a Schematic overview of the DGAT1 disease mechanism. b Sanger validation of biallelic DGAT1S210del mutations in patient-derived intestinal organoids, pegRNA design, and Sanger validation of successful biallelic correction by PE3. c Brightfield images of healthy control- and DGAT1S210del patient-derived intestinal organoids (±PE3) after exposure to 4mM OA for 24 h and subsequent passaging (split). Quantification of corrected alleles in patient organoids after PE3 and OA selection; d Quantification of DGAT1S210del patient organoid survival upon exposure to 4mM OA, after targeting with different PE3 or PE3b plasmids. e Western blot of DGAT1 in DGAT1S210del, healthy control, and PE3-corrected DGAT1S210del organoids. f Quantification of correct edits and unwanted indels by PE3 and Cas9-initiated HDR in DGAT1S210del organoids. g Comparison of PE3 and adenine base editing (ABEmax-NG) to correct the ABCB11R1153H and SERPINA1E342K mutations in liver organoids from patients with BSEP-deficiency and alpha-1-antitrypsin deficiency, respectively. h Schematic overview of the Wilson disease (ATP7B deficiency) mechanism. i Sanger validation of biallelic ATP7BS430fs mutations in patient-derived liver organoids, pegRNA#2 design to target this mutation, and Sanger validation of successful monoallelic correction by PE3. j Cell death in ATP7BWT and ATP7BKO liver organoids after incubation with Cu2+ for 3 days. k Brightfield images of ATP7BS430fs-patient organoid survival upon exposure to 0.25mM Cu2+ for 3 days, after transfection with different PE3 plasmids. “at −39” stands for nicking sgRNA at position −39. ER endoplasmic reticulum, FFA free fatty acid, Ex exon, NC negative control, OA oleic acid, PE3+ m PE3 with the introduction of PAM mutation, HDR homology-directed repair, ABE adenine base editor, PI propidium iodide.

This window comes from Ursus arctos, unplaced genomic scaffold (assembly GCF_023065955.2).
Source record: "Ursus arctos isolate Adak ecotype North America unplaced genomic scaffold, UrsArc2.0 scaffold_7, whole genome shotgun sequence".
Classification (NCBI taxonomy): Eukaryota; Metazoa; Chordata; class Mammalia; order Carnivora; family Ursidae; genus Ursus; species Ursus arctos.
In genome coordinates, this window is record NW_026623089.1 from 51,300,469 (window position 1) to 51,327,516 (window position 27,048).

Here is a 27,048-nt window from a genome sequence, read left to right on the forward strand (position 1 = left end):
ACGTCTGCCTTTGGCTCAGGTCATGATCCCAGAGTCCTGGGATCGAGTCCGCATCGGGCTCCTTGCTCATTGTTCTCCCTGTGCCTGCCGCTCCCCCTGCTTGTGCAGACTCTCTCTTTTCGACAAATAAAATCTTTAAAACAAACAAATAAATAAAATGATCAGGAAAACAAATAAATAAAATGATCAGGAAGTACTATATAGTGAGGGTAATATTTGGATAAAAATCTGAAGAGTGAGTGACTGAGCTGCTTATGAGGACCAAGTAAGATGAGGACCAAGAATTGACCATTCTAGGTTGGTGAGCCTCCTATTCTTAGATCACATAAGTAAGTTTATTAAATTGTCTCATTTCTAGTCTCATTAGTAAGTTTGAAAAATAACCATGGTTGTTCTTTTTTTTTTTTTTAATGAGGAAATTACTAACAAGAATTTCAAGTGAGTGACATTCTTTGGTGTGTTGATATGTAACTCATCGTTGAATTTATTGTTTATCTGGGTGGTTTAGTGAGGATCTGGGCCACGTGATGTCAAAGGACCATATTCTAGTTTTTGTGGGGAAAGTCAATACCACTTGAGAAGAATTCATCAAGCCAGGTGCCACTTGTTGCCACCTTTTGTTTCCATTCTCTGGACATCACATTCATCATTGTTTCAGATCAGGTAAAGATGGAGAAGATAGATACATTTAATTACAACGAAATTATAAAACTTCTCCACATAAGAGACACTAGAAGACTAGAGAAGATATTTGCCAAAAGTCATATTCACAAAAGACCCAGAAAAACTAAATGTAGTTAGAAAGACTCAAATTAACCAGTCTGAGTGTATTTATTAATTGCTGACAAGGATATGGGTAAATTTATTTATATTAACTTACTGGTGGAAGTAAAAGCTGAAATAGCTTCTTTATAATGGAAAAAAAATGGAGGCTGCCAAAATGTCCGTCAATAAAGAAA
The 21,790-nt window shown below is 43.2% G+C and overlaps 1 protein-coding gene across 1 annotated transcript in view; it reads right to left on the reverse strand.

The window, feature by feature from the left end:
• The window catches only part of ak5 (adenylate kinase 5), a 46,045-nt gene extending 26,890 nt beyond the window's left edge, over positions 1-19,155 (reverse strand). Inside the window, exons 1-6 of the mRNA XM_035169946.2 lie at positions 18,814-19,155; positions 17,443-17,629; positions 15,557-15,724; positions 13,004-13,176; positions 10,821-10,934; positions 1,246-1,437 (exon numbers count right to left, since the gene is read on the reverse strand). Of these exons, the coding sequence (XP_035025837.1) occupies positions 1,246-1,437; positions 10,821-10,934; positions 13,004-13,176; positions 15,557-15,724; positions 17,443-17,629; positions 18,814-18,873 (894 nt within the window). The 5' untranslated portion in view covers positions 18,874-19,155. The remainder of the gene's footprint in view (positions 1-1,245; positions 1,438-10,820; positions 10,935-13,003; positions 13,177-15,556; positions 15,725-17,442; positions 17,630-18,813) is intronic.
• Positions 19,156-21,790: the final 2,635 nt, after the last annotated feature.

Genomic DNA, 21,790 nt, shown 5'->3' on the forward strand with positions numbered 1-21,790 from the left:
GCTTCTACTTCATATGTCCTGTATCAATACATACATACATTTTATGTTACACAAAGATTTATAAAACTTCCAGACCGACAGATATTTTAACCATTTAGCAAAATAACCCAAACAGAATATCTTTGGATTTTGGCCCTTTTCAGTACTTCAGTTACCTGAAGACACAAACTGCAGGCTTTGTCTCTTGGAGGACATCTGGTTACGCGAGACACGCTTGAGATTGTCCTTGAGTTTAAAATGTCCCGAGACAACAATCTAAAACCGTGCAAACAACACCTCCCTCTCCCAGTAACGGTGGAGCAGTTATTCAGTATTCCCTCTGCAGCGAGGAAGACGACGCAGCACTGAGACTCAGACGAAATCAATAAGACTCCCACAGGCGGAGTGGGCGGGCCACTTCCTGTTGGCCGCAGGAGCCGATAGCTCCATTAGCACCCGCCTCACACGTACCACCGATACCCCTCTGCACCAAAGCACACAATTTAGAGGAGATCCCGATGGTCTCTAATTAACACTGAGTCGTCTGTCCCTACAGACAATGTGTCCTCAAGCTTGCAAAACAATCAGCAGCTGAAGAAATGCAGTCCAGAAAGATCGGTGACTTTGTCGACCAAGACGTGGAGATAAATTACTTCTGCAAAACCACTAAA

Figure 3: Prime editing induces no genome-wide off-target effects. (Ref1)
a Schematic overview of the protocol used to identify mutations induced by prime editing (PE3). WGS was performed for one unedited negative control and two prime-edited clonal lines for both DGAT1 (intestinal organoids) and CTNNB1 (liver organoids). b Total number of single-nucleotide variants (SNVs) and insertions and deletions (indels) in control (NC) and prime-edited (PE3) clonal organoid lines (n = 2 and n = 4 biologically independent samples, respectively). Error bars represent S.D. c Mutational signature analysis by relative contribution of context-dependent mutation types in an in vivo (n =6) and in vitro (n = 6) data set (Blokzijl et al.16) and in control and prime-edited clonal organoid lines. d Relative contribution of known in vivo and in vitro mutational signatures from Blokzijl et al.16 in control (NC) and prime-edited (PE3) clonal organoid lines (n= 2 and n = 4 biologically independent samples, respectively). Dotted line at 0.9 indicates highly accurate signature reconstruction. NC negative control, WGS whole-genome sequencing.
Quick Biology can assist you with CRISPR genome editing screening. Find More at Quick Biology.
1. Schene, I. F. et al. Prime editing for functional repair in patient-derived disease models. Nat. Commun. 11, 1–8 (2020).